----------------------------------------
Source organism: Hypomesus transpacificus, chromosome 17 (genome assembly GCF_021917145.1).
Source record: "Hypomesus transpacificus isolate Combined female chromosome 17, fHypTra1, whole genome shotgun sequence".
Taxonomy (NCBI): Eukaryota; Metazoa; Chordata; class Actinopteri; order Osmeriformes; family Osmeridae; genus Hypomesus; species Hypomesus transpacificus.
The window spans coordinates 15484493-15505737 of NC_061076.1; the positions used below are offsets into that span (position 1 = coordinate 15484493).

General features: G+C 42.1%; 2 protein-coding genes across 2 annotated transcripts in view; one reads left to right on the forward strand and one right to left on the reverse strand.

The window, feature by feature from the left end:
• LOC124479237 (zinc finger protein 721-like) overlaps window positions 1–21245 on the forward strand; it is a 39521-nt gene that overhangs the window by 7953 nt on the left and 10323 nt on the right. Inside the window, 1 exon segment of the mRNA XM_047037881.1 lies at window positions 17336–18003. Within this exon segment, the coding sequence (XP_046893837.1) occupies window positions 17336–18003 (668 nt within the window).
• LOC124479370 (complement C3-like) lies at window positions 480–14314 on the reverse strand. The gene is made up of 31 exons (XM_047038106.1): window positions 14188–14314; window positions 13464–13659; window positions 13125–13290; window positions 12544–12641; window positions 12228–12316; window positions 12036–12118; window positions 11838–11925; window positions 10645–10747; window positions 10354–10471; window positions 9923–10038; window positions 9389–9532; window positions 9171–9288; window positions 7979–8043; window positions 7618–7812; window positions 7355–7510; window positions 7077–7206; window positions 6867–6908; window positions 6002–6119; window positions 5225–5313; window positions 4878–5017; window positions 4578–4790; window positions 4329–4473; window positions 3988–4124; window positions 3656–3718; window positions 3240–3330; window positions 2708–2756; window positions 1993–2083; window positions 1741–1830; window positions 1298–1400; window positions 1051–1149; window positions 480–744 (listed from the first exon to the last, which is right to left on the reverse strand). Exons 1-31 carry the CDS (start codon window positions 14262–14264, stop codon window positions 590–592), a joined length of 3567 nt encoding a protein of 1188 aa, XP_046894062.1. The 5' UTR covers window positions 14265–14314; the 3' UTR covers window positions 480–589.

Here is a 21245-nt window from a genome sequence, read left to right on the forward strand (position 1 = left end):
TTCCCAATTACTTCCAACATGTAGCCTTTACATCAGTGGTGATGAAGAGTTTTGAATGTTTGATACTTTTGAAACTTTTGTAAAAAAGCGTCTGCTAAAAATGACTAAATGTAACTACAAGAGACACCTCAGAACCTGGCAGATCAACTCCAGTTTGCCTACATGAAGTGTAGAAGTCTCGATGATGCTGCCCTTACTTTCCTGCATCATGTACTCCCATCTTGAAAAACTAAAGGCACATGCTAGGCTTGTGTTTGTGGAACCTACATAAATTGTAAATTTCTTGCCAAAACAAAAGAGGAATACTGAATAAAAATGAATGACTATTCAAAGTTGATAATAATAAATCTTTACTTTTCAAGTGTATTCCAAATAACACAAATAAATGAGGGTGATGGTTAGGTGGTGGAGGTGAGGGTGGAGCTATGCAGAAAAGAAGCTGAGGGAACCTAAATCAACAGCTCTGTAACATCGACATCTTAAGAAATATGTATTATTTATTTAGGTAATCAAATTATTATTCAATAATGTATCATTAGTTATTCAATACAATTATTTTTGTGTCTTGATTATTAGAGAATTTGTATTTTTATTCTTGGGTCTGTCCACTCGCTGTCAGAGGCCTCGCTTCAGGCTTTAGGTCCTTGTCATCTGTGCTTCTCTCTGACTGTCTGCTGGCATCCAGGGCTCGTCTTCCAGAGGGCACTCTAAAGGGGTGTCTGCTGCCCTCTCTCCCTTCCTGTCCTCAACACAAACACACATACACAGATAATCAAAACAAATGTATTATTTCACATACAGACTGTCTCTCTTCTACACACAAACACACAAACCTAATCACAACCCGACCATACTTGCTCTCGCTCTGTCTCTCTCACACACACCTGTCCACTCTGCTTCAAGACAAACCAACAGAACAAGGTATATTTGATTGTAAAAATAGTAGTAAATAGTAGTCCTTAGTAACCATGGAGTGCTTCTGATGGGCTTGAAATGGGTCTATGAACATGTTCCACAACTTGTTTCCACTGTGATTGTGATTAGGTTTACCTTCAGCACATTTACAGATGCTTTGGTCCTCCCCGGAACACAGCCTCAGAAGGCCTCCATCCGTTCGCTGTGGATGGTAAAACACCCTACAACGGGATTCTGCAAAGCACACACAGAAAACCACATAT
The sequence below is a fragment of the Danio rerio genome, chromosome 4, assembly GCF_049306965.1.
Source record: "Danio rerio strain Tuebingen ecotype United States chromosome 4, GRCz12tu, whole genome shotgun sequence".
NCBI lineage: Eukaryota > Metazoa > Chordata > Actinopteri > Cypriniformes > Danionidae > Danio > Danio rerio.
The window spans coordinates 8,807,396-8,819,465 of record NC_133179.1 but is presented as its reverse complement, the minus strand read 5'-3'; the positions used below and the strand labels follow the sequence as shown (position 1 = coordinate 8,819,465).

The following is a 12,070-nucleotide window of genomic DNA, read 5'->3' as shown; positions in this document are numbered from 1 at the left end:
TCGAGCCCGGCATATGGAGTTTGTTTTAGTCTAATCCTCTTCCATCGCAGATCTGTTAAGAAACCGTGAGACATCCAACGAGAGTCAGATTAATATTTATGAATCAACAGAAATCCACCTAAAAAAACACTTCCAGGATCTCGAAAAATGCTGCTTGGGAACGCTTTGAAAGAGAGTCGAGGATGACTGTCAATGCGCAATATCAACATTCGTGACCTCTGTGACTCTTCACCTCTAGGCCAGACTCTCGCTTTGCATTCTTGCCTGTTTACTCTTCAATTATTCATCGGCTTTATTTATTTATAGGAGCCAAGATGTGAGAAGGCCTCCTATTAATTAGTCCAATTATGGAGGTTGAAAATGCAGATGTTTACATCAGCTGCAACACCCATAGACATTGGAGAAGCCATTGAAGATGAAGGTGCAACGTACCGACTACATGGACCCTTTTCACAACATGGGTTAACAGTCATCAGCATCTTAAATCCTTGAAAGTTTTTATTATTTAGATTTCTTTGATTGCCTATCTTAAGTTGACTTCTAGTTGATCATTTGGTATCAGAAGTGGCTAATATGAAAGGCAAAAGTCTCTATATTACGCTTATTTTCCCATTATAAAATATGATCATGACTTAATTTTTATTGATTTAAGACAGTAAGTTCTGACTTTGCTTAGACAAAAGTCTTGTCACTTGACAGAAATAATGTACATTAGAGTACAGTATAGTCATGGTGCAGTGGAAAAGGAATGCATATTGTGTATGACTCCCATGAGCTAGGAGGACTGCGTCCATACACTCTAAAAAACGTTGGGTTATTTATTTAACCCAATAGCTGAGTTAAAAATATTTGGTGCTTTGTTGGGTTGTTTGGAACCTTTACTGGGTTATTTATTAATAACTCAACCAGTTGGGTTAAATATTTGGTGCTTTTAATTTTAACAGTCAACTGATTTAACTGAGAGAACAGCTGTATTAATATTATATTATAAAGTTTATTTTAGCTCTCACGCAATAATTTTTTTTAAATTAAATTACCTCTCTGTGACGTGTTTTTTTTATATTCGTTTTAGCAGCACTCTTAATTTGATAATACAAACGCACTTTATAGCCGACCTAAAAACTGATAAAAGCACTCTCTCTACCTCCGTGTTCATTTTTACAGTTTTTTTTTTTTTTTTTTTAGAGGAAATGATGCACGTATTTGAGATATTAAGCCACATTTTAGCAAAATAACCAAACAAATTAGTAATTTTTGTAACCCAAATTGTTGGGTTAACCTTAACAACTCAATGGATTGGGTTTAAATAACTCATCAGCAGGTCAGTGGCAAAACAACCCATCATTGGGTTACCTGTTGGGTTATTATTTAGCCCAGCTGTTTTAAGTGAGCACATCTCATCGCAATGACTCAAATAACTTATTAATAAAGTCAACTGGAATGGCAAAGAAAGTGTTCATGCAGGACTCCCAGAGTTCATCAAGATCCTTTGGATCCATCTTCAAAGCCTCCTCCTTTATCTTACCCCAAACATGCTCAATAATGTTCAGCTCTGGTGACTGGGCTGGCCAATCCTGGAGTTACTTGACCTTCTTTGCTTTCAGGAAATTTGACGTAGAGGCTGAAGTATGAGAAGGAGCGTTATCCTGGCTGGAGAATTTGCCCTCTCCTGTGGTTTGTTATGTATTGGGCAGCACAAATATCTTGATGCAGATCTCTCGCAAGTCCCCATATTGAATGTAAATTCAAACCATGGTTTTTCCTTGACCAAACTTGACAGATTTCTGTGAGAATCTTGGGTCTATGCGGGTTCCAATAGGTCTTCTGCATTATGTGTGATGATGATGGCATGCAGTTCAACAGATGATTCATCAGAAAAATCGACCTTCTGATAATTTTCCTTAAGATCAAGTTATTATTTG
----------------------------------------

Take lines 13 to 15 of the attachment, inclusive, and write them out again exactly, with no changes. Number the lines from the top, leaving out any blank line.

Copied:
NCBI lineage: Eukaryota > Metazoa > Chordata > Actinopteri > Cypriniformes > Danionidae > Danio > Danio rerio.
The window spans coordinates 8,807,396-8,819,465 of record NC_133179.1 but is presented as its reverse complement, the minus strand read 5'-3'; the positions used below and the strand labels follow the sequence as shown (position 1 = coordinate 8,819,465).

The following is a 12,070-nucleotide window of genomic DNA, read 5'->3' as shown; positions in this document are numbered from 1 at the left end: